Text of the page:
Online reactions to last night’s announcement that Ben Affleck will be playing the next Batman ranged from disapproval:
Ben Affleck officially cast as Batman in the Man of Steel sequel. For the first time in history, I kind of want Superman to win.
— The Batman (@TheBatman) August 23, 2013
“Wow, Ben Affleck sure was great in Daredevil. I hope he gets to play ANOTHER superhero!!” – Things no one has ever said. — Jared Padalecki (@jarpad) August 23, 2013
to support both straight and humorous:
Unabashedly Team Affleck. Only sad because of the movies this will keep him from directing.
— Jay Bushman (@jaybushman) August 23, 2013
I’m fine with Affleck as Batman as it clearly means Boston is Gotham City. PAHK YOUR BATMOBILE IN HAAARVAD YAD. How do you like them apples? — DC Women Kicking Ass (@dcwomenkicknass) August 23, 2013
to tongue-in-cheek pleas to maintain a little perspective.
THEY’RE MAKING A MOCKERY OF THE STORY OF A BILLIONAIRE WHO DRESSES AS A BAT TO FIGHT EVIL CLOWNS! THEY’RE RUINING IT!
— Kyle Baker (@KyleJBaker) August 23, 2013
Whatever your own feelings about Batfleck, it’s worth having a working knowledge of other portrayals of Gotham City’s mysterious defender in case patrons express an interest in the character’s onscreen history.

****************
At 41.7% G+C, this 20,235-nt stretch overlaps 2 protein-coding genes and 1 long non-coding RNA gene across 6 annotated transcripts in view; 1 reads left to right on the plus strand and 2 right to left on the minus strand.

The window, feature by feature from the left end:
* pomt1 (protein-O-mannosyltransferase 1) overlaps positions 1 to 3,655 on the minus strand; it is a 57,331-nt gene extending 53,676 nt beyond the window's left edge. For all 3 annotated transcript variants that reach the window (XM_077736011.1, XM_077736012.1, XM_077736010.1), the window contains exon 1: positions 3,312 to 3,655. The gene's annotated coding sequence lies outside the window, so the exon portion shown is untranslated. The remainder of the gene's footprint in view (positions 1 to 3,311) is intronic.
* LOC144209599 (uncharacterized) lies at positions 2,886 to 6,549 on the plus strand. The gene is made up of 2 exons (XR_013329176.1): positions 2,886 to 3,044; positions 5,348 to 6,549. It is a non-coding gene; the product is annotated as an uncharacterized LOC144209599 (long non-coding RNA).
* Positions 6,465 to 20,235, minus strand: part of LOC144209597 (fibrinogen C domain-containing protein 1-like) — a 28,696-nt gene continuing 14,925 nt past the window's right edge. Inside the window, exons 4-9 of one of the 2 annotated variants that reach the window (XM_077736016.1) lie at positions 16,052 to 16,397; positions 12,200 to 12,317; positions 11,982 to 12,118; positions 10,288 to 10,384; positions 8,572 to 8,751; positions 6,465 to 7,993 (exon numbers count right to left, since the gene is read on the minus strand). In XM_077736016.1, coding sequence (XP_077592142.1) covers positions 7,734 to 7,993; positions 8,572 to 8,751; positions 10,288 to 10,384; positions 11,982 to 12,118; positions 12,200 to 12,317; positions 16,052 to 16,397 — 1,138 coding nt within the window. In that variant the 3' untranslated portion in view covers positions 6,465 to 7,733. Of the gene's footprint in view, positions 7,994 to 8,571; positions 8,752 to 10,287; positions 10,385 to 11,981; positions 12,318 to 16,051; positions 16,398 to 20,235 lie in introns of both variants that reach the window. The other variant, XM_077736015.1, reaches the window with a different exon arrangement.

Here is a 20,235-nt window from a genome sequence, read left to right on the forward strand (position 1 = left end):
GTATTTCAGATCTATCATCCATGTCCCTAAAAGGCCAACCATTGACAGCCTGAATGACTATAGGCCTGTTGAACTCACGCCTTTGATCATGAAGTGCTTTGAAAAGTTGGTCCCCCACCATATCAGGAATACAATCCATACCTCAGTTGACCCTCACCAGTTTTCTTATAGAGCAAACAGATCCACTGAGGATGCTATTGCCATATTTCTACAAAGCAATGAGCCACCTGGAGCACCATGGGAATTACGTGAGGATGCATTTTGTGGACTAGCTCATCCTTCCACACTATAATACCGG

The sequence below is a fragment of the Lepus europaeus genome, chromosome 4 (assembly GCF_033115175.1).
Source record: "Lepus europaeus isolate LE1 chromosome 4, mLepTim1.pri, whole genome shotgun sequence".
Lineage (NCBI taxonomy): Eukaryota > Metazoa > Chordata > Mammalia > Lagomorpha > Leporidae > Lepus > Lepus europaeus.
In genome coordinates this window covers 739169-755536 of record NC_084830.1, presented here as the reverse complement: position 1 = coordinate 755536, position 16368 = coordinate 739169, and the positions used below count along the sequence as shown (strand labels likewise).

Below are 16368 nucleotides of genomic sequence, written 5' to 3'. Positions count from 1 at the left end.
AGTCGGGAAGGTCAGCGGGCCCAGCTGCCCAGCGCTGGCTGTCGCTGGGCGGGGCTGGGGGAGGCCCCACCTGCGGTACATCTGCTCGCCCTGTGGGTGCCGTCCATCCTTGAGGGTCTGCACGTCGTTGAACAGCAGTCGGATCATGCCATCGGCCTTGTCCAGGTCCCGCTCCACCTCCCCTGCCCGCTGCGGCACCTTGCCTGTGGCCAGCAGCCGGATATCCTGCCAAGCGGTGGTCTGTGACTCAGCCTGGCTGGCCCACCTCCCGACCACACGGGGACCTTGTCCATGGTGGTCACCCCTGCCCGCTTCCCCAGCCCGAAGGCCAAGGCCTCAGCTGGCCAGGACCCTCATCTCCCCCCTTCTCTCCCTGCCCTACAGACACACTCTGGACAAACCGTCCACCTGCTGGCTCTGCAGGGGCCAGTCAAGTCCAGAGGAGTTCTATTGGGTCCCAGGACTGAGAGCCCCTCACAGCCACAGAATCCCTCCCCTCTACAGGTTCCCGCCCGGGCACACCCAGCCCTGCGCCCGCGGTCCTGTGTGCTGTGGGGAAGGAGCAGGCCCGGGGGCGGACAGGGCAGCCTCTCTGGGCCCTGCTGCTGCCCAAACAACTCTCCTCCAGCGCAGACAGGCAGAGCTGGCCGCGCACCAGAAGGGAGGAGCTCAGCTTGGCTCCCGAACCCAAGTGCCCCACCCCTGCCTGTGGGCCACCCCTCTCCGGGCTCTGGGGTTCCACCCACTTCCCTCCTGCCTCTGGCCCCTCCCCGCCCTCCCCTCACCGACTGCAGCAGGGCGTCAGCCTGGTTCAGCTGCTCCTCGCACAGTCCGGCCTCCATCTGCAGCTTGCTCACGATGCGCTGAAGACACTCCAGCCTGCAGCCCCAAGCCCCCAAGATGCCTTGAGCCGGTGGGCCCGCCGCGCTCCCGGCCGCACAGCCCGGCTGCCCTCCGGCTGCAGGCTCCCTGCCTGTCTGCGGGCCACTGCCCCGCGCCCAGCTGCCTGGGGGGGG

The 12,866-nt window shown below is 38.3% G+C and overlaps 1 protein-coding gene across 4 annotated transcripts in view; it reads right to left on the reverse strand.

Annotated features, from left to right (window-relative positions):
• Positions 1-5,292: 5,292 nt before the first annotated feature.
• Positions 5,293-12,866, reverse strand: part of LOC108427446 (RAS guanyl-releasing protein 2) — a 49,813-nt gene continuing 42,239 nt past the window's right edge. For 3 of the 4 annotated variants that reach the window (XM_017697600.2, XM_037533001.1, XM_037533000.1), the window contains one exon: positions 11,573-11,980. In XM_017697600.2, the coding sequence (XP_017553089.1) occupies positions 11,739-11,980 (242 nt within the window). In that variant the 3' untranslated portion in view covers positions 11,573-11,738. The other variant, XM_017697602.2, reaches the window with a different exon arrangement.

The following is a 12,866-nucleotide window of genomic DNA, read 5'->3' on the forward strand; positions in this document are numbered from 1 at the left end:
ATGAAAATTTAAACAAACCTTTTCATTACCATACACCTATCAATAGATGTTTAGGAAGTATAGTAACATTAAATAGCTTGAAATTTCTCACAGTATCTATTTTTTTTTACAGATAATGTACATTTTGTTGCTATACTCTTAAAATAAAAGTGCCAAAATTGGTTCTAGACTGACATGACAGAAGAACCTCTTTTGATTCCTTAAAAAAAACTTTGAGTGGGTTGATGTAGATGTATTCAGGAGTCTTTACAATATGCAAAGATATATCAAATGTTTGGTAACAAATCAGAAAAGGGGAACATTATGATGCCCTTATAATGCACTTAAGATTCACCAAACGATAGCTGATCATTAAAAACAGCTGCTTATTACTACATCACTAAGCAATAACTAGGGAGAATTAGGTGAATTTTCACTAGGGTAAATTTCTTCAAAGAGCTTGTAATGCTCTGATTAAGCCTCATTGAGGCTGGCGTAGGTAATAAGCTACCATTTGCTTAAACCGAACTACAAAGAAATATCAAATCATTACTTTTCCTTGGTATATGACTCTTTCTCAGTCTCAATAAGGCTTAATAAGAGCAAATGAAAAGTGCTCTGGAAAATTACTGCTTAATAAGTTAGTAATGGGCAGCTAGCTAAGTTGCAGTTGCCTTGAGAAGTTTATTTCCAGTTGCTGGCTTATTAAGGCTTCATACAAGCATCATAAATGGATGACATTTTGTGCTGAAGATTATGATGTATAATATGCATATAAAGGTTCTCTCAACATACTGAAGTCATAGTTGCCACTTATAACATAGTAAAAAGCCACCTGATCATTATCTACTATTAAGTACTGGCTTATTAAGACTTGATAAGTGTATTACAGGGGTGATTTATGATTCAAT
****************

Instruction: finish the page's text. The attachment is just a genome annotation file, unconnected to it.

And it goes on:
Adam West played Batman to camp perfection on television from 1966 to 1968 and gave viewers what is possibly the greatest superhero dance ever: the Batusi.
Michael Keaton, shown here in costume with director Tim Burton, played the Caped Crusader in the Batman (1989) and Batman Returns (1992).
With 1995’s Batman Forever, Val Kilmer took over the title role, turning in what is possibly the dweebiest version of Bruce Wayne in the history of the franchise. (Be honest: if someone told you that was his Real Genius character’s prom photo, would you question it?)
George Clooney would seem to be a natural choice to successfully play an international playboy who also regularly and secretly saves the world, but his Batman & Robin (1997) was the lowest-grossing live-action Batman film ever.
Batman Begins (2005), The Dark Knight (2008), and The Dark Knight Rises (2012) all starred Christian Bale, whose Bruce Wayne was perhaps a little too evocative of American Psycho‘s Patrick Bateman for some viewers’ comfort, but who ably conveyed the darker superhero writer/director Christopher Nolan had in mind.
When it comes to animated portrayals, there are a few surprises. Kevin Conway is widely considered the definitive voice actor for the character, but Batman has also been vocalized by Law & Order‘s Jeremy Sisto (Justice League: The New Frontier), Peter “Robocop” Weller (Batman: The Dark Knight Returns), and Billy Baldwin (Justice League: Crisis on Two Earths).